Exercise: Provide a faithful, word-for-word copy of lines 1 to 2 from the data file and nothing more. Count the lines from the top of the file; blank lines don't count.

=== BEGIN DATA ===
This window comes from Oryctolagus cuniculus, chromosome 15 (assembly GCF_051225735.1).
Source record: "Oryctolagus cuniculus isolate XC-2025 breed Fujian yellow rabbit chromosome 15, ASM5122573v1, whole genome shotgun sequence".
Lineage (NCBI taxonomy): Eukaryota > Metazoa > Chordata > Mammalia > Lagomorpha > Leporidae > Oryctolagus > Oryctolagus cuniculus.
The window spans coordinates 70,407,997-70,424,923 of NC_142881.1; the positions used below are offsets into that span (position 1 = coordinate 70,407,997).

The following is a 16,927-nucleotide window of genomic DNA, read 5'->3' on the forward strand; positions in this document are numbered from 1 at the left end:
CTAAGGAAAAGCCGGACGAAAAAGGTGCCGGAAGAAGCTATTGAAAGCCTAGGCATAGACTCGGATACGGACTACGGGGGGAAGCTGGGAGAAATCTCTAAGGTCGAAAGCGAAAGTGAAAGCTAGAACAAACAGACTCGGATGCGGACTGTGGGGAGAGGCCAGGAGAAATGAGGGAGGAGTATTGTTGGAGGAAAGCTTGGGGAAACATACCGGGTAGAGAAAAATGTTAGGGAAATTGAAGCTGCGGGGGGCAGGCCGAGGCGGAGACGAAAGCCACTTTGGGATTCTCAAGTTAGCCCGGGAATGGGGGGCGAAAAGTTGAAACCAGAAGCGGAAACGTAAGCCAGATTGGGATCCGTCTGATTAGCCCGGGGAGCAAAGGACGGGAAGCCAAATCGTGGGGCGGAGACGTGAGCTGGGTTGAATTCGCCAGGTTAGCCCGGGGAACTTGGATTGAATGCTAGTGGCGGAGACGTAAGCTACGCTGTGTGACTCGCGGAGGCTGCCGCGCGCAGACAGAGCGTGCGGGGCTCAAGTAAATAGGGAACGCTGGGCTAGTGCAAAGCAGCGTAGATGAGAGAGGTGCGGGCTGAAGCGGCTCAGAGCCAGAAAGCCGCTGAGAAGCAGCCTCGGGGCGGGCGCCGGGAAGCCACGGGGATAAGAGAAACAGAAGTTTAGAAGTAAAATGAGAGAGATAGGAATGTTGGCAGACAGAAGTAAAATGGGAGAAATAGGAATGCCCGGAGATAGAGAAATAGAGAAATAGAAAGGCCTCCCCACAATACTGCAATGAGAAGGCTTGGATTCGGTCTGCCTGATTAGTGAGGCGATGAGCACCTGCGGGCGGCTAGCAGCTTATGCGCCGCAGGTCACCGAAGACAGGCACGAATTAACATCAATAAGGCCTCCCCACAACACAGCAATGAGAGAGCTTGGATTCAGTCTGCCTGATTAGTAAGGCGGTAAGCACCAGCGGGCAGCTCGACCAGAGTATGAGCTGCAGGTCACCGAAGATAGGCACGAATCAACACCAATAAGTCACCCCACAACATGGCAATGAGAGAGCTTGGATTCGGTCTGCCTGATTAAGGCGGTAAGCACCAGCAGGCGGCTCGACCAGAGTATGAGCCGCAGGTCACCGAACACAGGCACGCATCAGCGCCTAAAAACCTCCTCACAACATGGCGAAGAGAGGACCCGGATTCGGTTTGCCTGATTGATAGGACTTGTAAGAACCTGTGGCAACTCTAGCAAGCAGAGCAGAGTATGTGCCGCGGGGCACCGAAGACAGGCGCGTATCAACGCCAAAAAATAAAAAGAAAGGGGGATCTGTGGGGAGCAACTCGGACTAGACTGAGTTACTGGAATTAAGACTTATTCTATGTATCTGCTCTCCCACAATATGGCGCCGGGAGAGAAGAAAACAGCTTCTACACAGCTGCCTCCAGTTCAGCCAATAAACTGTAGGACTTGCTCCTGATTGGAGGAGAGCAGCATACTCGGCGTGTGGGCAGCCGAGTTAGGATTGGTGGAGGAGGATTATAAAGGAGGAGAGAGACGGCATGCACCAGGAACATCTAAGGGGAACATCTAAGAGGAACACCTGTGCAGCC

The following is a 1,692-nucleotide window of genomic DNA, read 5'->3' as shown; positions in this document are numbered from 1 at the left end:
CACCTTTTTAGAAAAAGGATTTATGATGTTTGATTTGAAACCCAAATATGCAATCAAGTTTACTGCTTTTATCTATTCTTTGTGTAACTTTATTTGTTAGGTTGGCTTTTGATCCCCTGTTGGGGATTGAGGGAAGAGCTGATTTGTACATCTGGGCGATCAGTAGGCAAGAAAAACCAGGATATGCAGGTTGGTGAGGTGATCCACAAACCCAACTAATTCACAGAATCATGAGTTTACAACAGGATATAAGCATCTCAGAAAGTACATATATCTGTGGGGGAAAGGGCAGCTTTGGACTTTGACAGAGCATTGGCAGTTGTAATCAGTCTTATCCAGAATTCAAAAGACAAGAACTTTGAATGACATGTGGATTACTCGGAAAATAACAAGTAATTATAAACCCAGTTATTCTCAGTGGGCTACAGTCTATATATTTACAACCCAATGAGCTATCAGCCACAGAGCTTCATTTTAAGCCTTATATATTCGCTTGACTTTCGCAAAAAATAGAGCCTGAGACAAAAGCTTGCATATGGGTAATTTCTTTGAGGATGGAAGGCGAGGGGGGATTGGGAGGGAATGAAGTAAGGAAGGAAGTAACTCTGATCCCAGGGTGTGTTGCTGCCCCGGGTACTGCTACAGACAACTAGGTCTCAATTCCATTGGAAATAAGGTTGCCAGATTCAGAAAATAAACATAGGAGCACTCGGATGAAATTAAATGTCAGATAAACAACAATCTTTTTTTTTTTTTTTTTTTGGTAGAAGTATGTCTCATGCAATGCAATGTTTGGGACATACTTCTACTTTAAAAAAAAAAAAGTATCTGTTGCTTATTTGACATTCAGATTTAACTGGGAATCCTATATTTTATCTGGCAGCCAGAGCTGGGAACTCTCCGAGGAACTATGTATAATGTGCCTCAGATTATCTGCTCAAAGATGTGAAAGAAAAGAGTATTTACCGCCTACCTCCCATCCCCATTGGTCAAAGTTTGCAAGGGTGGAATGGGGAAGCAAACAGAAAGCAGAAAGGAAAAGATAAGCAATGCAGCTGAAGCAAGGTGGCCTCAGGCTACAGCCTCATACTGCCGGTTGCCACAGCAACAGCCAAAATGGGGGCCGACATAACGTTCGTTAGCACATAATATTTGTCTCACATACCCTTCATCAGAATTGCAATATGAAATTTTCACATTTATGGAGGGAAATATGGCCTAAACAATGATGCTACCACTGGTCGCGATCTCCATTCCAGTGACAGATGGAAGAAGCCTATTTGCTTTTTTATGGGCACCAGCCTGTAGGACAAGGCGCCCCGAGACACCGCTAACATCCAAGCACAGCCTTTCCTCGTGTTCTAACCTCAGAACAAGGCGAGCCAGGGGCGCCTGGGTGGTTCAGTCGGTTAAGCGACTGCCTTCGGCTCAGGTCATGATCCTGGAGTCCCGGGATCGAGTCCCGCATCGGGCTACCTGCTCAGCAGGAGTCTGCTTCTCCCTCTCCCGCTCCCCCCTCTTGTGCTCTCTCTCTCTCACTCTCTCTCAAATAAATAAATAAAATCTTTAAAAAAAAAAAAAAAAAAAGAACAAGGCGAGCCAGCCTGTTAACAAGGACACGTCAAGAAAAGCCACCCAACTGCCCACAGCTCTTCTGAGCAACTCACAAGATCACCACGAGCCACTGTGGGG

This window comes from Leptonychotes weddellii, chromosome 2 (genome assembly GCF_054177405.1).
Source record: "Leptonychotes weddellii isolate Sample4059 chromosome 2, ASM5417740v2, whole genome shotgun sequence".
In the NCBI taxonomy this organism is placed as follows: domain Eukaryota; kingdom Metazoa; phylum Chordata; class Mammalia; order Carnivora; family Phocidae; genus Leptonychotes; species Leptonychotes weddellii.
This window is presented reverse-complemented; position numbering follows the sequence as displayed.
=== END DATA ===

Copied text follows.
This window comes from Oryctolagus cuniculus, chromosome 15 (assembly GCF_051225735.1).
Source record: "Oryctolagus cuniculus isolate XC-2025 breed Fujian yellow rabbit chromosome 15, ASM5122573v1, whole genome shotgun sequence".